Retiring abroad in 2023: Here's what you should consider

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Published on 2023-01-20 at 14:00 by Asaël Häzaq
Behind every plan to retire abroad lies a personal motivation, whether it's to fulfill a dream, meet a personal challenge, be closer to loved ones, explore the unknown, or find a new way of living. And paradoxically, the current context seems to be conducive to achieving these late-stage dreams. As if in defiance of the economic downturn, more and more retirees are choosing to retire abroad. How can such a project be envisaged in times of global crisis? What are the benefits of retiring abroad?

Can you retire abroad in 2023 amid the perpetual crises?

It's hard to envision a brighter outlook in 2023. With the war in Ukraine and other parts of the world, persistent inflation, the energy and economic crises, the return of the Covid waves, the threat of a global recession, and purchasing power being squeezed everywhere, millions of people are in the process of reviewing their life plans. In France, the retirement reform project is stirring up passion. While retirement at the age of 64 is unthinkable for many, others find it quite conceivable. Conversely, in Japan, this issue has long been resolved. There is the legal retirement age (65) and the age at which thousands of Japanese seniors decide to stop working, generally 70, 80, and even more sometimes, in certain businesses. In the face of the ever-rising cost of living caused by repeated crises, it is not always possible to envisage a happy retirement in the shade of palm trees.

At the same time, however, we are witnessing a surge in those "getaway dreams". As a matter of fact, retirees are embarking on a new life abroad more than ever before. For example, France has over one million retired nationals overseas. 

If the health crisis has triggered the urge to leave, it seems to be also the common idea that is motivating retiring travelers. For them, it is now all about enjoying life precisely because the world is in crisis. It is, by their living standards, just another way to stay dynamic and envision themselves in another setting. If retirement marks the end of professional or parental life, it is also the beginning of a new life and often the start of a new adventure abroad.

Benefits of retiring abroad 

Why is there such a craze for retirement abroad? Well, the primary advantages lie in a better living environment and climate. Retirees tend to opt for sunny destinations, such as Spain and Portugal. Their art of living, the mildness of their climate, and the richness of their landscapes are highly praised. 

Retirement is no longer associated with the end of life. It is, on the contrary, synonymous with a new life, longer and healthier for an increasing number of retirees. After one or more lives devoted to studies, work and children, retirement is a new beginning that makes one feel young again. In fact, the retirement-expatriation project takes you forward and into new activities. Abroad, retirees will have more time for themselves and for others. They will find time to learn and practice the language, discover the new environment, try new activities, socialize with the locals, etc. As a matter of fact, these are essential benefits that contribute to the success of the new life abroad.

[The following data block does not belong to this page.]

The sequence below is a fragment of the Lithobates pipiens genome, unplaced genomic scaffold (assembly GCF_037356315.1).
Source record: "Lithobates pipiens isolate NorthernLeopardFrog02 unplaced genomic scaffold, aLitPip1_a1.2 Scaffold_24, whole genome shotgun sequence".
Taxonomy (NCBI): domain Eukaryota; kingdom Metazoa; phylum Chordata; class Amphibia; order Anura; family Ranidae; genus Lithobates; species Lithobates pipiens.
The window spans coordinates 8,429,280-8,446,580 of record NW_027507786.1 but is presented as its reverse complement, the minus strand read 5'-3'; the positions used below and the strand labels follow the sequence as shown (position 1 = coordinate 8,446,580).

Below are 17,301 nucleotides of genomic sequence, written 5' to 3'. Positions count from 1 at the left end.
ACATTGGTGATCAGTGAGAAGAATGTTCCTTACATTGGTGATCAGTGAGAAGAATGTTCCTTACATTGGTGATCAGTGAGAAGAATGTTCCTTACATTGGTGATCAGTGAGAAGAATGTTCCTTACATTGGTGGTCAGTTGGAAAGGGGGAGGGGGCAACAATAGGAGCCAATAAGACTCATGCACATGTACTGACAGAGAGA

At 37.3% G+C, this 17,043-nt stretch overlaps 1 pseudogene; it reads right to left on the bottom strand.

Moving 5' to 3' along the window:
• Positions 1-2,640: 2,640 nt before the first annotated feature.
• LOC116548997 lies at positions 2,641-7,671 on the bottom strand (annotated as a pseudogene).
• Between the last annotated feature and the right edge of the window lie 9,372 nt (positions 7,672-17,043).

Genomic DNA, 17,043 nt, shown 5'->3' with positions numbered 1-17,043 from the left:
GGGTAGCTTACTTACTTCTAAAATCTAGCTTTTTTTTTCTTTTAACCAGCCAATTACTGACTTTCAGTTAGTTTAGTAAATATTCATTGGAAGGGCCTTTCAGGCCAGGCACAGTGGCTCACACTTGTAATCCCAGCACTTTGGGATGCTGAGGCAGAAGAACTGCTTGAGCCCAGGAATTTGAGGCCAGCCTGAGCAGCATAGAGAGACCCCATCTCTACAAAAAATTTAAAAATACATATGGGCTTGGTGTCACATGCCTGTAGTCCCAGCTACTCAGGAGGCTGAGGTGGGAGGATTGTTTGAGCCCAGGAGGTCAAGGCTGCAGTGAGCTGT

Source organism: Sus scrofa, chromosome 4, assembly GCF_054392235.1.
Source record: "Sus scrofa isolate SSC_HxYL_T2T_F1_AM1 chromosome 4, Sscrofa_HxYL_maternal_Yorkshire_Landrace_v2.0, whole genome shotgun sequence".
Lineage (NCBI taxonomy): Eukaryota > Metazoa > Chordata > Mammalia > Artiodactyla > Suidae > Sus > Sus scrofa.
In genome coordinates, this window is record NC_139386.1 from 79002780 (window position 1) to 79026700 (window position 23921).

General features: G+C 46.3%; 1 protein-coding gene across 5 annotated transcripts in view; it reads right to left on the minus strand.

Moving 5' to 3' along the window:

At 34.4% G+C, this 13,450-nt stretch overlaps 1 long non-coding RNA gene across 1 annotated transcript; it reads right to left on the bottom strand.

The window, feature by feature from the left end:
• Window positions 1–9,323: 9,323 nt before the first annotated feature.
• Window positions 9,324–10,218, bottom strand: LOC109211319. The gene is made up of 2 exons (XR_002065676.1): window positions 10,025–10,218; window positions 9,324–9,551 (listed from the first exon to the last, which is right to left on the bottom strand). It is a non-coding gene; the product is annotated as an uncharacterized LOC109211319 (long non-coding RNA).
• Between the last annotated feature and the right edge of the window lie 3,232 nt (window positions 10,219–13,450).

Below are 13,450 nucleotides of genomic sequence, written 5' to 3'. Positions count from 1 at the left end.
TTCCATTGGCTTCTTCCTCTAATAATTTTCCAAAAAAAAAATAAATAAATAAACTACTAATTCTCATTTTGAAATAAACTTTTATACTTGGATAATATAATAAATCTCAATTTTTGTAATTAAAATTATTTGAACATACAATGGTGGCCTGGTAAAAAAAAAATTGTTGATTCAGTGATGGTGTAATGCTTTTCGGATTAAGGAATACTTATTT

What are the best countries to retire in?

According to a study conducted last year by Visual Capitalist, an online publisher specializing in global economics, technology, and market research, the top 3 countries to retire in are Norway (81%), Switzerland (80%) and Iceland (79%). Ireland comes in at the foot of the podium (76%). Australia is one point lower (75%). New Zealand, Luxembourg, the Netherlands, Denmark, and the Czech Republic are in 10th place (73%). Life expectancy, quality of life (environment, water, biodiversity, air quality, etc.), infrastructure and government policy on health and retirement (spending on long-term care, taxation, etc.) are among the criteria used to rank these countries. 

Future retirees abroad also take into account other equally important criteria like the distance between the host country and the family, the amount of sunshine, and the language spoken. Many Europeans opt for Portugal, Spain, Morocco, or Greece. These countries are also among the best destinations for retirement. Further afield, Senegal, Thailand, Cambodia, and Colombia are also gaining popularity. All these countries have one thing in common: the living environment (sun, beautiful landscapes) and the low cost of living. However, the ongoing crisis is driving up expenses for seniors.

Inflation, economic crisis: The threat of precariousness